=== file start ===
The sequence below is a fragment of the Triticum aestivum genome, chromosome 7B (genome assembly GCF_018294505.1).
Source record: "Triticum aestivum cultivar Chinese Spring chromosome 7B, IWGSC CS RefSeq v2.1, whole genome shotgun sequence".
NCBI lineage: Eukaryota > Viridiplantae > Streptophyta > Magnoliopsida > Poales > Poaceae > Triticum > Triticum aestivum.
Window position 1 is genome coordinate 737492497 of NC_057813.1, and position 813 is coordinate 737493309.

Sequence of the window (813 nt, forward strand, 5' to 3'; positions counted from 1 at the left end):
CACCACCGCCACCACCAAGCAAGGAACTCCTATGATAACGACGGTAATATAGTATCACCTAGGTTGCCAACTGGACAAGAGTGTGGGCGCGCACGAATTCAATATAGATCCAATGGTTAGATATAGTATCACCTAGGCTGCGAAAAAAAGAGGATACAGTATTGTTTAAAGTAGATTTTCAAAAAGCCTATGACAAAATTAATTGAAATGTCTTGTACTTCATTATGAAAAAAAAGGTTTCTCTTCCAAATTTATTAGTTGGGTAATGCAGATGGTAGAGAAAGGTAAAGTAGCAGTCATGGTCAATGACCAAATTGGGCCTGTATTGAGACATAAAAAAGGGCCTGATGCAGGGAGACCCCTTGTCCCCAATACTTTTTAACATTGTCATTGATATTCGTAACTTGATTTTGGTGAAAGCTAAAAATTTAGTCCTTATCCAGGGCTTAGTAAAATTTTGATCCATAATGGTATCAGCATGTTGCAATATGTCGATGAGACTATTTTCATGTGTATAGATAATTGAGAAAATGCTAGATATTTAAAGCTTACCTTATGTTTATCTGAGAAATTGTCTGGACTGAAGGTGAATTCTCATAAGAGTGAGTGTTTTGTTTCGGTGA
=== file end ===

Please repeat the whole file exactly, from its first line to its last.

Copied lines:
The sequence below is a fragment of the Triticum aestivum genome, chromosome 7B (genome assembly GCF_018294505.1).
Source record: "Triticum aestivum cultivar Chinese Spring chromosome 7B, IWGSC CS RefSeq v2.1, whole genome shotgun sequence".
NCBI lineage: Eukaryota > Viridiplantae > Streptophyta > Magnoliopsida > Poales > Poaceae > Triticum > Triticum aestivum.
Window position 1 is genome coordinate 737492497 of NC_057813.1, and position 813 is coordinate 737493309.

Sequence of the window (813 nt, forward strand, 5' to 3'; positions counted from 1 at the left end):
CACCACCGCCACCACCAAGCAAGGAACTCCTATGATAACGACGGTAATATAGTATCACCTAGGTTGCCAACTGGACAAGAGTGTGGGCGCGCACGAATTCAATATAGATCCAATGGTTAGATATAGTATCACCTAGGCTGCGAAAAAAAGAGGATACAGTATTGTTTAAAGTAGATTTTCAAAAAGCCTATGACAAAATTAATTGAAATGTCTTGTACTTCATTATGAAAAAAAAGGTTTCTCTTCCAAATTTATTAGTTGGGTAATGCAGATGGTAGAGAAAGGTAAAGTAGCAGTCATGGTCAATGACCAAATTGGGCCTGTATTGAGACATAAAAAAGGGCCTGATGCAGGGAGACCCCTTGTCCCCAATACTTTTTAACATTGTCATTGATATTCGTAACTTGATTTTGGTGAAAGCTAAAAATTTAGTCCTTATCCAGGGCTTAGTAAAATTTTGATCCATAATGGTATCAGCATGTTGCAATATGTCGATGAGACTATTTTCATGTGTATAGATAATTGAGAAAATGCTAGATATTTAAAGCTTACCTTATGTTTATCTGAGAAATTGTCTGGACTGAAGGTGAATTCTCATAAGAGTGAGTGTTTTGTTTCGGTGA